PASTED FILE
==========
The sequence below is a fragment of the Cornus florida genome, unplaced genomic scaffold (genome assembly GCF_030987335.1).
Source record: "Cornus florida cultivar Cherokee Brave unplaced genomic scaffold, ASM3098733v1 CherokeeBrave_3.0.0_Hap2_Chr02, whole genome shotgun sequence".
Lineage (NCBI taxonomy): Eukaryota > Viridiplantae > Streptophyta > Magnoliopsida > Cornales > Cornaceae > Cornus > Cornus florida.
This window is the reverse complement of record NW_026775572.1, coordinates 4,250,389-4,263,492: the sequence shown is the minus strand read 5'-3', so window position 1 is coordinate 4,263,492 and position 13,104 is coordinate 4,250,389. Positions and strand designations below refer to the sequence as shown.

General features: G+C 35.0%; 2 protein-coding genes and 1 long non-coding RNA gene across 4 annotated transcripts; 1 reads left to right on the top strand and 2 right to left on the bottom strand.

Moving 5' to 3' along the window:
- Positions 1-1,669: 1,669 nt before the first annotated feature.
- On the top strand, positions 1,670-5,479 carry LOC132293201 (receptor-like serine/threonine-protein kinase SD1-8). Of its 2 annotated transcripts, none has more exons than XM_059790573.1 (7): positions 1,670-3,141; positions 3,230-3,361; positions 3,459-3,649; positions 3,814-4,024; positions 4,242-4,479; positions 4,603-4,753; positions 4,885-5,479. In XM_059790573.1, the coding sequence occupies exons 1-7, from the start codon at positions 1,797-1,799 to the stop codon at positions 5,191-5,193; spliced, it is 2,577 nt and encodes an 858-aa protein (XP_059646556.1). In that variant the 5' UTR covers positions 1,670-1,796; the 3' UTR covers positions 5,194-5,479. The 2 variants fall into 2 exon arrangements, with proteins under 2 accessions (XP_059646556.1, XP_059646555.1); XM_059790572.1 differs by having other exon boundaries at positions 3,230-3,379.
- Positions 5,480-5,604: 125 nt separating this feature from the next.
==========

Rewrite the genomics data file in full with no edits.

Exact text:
The sequence below is a fragment of the Cornus florida genome, unplaced genomic scaffold (genome assembly GCF_030987335.1).
Source record: "Cornus florida cultivar Cherokee Brave unplaced genomic scaffold, ASM3098733v1 CherokeeBrave_3.0.0_Hap2_Chr02, whole genome shotgun sequence".
Lineage (NCBI taxonomy): Eukaryota > Viridiplantae > Streptophyta > Magnoliopsida > Cornales > Cornaceae > Cornus > Cornus florida.
This window is the reverse complement of record NW_026775572.1, coordinates 4,250,389-4,263,492: the sequence shown is the minus strand read 5'-3', so window position 1 is coordinate 4,263,492 and position 13,104 is coordinate 4,250,389. Positions and strand designations below refer to the sequence as shown.

General features: G+C 35.0%; 2 protein-coding genes and 1 long non-coding RNA gene across 4 annotated transcripts; 1 reads left to right on the top strand and 2 right to left on the bottom strand.

Moving 5' to 3' along the window:
- Positions 1-1,669: 1,669 nt before the first annotated feature.
- On the top strand, positions 1,670-5,479 carry LOC132293201 (receptor-like serine/threonine-protein kinase SD1-8). Of its 2 annotated transcripts, none has more exons than XM_059790573.1 (7): positions 1,670-3,141; positions 3,230-3,361; positions 3,459-3,649; positions 3,814-4,024; positions 4,242-4,479; positions 4,603-4,753; positions 4,885-5,479. In XM_059790573.1, the coding sequence occupies exons 1-7, from the start codon at positions 1,797-1,799 to the stop codon at positions 5,191-5,193; spliced, it is 2,577 nt and encodes an 858-aa protein (XP_059646556.1). In that variant the 5' UTR covers positions 1,670-1,796; the 3' UTR covers positions 5,194-5,479. The 2 variants fall into 2 exon arrangements, with proteins under 2 accessions (XP_059646556.1, XP_059646555.1); XM_059790572.1 differs by having other exon boundaries at positions 3,230-3,379.
- Positions 5,480-5,604: 125 nt separating this feature from the next.